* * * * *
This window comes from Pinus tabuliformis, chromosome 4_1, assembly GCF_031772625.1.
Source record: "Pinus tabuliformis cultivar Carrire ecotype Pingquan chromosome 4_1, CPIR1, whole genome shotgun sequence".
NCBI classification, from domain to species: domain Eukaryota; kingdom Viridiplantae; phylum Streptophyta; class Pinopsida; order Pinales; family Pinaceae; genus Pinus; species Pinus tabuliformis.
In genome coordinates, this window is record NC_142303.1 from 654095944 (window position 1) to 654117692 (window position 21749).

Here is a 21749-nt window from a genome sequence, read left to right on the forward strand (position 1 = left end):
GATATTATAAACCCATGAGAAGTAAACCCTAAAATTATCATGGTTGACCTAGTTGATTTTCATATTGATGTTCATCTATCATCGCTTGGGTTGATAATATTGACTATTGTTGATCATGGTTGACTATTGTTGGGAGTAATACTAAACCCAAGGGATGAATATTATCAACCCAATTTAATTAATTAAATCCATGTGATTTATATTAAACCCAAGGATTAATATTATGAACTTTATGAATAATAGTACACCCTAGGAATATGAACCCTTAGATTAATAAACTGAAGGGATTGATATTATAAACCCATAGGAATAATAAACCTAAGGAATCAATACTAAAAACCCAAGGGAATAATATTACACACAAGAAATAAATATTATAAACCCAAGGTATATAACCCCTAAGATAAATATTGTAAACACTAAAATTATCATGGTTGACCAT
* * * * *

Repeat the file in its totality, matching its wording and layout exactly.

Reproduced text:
This window comes from Pinus tabuliformis, chromosome 4_1, assembly GCF_031772625.1.
Source record: "Pinus tabuliformis cultivar Carrire ecotype Pingquan chromosome 4_1, CPIR1, whole genome shotgun sequence".
NCBI classification, from domain to species: domain Eukaryota; kingdom Viridiplantae; phylum Streptophyta; class Pinopsida; order Pinales; family Pinaceae; genus Pinus; species Pinus tabuliformis.
In genome coordinates, this window is record NC_142303.1 from 654095944 (window position 1) to 654117692 (window position 21749).

Here is a 21749-nt window from a genome sequence, read left to right on the forward strand (position 1 = left end):
GATATTATAAACCCATGAGAAGTAAACCCTAAAATTATCATGGTTGACCTAGTTGATTTTCATATTGATGTTCATCTATCATCGCTTGGGTTGATAATATTGACTATTGTTGATCATGGTTGACTATTGTTGGGAGTAATACTAAACCCAAGGGATGAATATTATCAACCCAATTTAATTAATTAAATCCATGTGATTTATATTAAACCCAAGGATTAATATTATGAACTTTATGAATAATAGTACACCCTAGGAATATGAACCCTTAGATTAATAAACTGAAGGGATTGATATTATAAACCCATAGGAATAATAAACCTAAGGAATCAATACTAAAAACCCAAGGGAATAATATTACACACAAGAAATAAATATTATAAACCCAAGGTATATAACCCCTAAGATAAATATTGTAAACACTAAAATTATCATGGTTGACCAT